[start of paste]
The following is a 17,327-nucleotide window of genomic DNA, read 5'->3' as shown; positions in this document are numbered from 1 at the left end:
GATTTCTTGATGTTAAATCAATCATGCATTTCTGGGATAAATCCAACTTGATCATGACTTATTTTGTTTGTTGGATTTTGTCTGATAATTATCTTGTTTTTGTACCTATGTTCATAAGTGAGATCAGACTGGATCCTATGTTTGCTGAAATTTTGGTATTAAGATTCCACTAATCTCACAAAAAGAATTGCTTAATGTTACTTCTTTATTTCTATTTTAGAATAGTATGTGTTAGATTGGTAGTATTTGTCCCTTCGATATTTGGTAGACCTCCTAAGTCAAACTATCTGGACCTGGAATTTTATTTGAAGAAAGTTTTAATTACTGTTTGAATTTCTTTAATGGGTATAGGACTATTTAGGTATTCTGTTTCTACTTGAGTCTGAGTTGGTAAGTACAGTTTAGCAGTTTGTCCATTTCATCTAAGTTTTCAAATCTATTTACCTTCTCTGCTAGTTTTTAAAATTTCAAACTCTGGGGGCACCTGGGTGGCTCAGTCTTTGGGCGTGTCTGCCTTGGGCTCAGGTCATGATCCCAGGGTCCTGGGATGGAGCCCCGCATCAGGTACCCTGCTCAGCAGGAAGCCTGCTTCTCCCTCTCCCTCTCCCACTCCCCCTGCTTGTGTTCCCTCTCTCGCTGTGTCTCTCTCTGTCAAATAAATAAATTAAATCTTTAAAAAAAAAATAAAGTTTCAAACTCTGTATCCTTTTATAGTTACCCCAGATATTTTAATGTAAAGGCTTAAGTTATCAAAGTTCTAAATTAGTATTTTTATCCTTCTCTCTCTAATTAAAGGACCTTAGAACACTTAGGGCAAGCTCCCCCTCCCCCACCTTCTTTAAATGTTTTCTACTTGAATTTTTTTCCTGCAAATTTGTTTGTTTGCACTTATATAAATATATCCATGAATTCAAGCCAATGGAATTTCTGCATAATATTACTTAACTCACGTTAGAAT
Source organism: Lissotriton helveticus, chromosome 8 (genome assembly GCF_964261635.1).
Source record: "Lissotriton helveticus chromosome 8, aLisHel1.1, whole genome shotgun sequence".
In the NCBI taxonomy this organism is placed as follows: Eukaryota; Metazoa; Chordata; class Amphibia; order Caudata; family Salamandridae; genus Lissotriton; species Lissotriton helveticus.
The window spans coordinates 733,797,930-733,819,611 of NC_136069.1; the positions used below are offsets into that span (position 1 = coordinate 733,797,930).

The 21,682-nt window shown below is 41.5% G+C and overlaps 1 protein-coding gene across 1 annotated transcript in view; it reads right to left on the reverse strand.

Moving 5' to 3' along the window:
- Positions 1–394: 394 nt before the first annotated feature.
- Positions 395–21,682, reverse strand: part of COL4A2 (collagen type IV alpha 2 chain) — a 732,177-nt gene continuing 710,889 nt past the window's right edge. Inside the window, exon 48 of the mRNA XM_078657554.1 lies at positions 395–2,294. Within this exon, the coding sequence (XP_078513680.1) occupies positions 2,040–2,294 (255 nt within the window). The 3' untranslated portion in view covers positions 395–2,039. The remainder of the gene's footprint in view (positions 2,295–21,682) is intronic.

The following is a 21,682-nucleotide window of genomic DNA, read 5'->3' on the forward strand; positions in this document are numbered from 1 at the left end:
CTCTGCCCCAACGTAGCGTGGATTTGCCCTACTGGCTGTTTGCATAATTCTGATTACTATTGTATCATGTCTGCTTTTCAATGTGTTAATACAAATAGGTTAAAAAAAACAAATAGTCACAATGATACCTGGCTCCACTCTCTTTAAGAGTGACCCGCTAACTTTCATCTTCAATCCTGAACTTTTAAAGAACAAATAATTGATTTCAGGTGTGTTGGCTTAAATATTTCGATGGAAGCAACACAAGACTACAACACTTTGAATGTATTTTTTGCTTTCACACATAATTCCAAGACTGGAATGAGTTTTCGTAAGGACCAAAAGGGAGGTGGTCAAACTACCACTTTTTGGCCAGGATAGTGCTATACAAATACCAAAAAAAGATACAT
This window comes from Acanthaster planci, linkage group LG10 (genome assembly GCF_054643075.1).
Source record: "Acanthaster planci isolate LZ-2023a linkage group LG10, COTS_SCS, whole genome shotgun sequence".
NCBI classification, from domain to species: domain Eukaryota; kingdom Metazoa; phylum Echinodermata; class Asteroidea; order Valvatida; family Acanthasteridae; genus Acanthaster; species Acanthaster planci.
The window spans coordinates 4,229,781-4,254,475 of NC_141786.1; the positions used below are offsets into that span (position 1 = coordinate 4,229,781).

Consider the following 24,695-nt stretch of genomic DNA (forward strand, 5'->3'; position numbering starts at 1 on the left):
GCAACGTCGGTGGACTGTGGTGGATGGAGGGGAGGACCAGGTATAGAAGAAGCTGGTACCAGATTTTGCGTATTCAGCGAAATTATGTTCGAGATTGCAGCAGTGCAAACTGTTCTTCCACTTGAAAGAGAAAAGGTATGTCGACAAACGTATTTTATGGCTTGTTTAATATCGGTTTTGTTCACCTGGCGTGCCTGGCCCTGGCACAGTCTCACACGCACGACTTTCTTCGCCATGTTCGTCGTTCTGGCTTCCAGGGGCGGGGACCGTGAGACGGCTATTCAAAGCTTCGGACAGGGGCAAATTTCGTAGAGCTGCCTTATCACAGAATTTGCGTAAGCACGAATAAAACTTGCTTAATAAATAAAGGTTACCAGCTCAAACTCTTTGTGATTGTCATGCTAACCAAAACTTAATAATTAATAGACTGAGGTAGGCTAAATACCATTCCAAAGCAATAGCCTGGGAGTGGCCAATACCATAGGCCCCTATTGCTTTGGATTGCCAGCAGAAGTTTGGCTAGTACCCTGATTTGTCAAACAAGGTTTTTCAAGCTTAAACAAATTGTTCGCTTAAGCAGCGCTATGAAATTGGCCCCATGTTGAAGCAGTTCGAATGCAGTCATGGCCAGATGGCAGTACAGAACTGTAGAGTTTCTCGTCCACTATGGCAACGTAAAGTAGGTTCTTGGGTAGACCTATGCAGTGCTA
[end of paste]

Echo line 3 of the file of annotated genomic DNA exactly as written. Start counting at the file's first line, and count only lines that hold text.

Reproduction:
Source organism: Lissotriton helveticus, chromosome 8 (genome assembly GCF_964261635.1).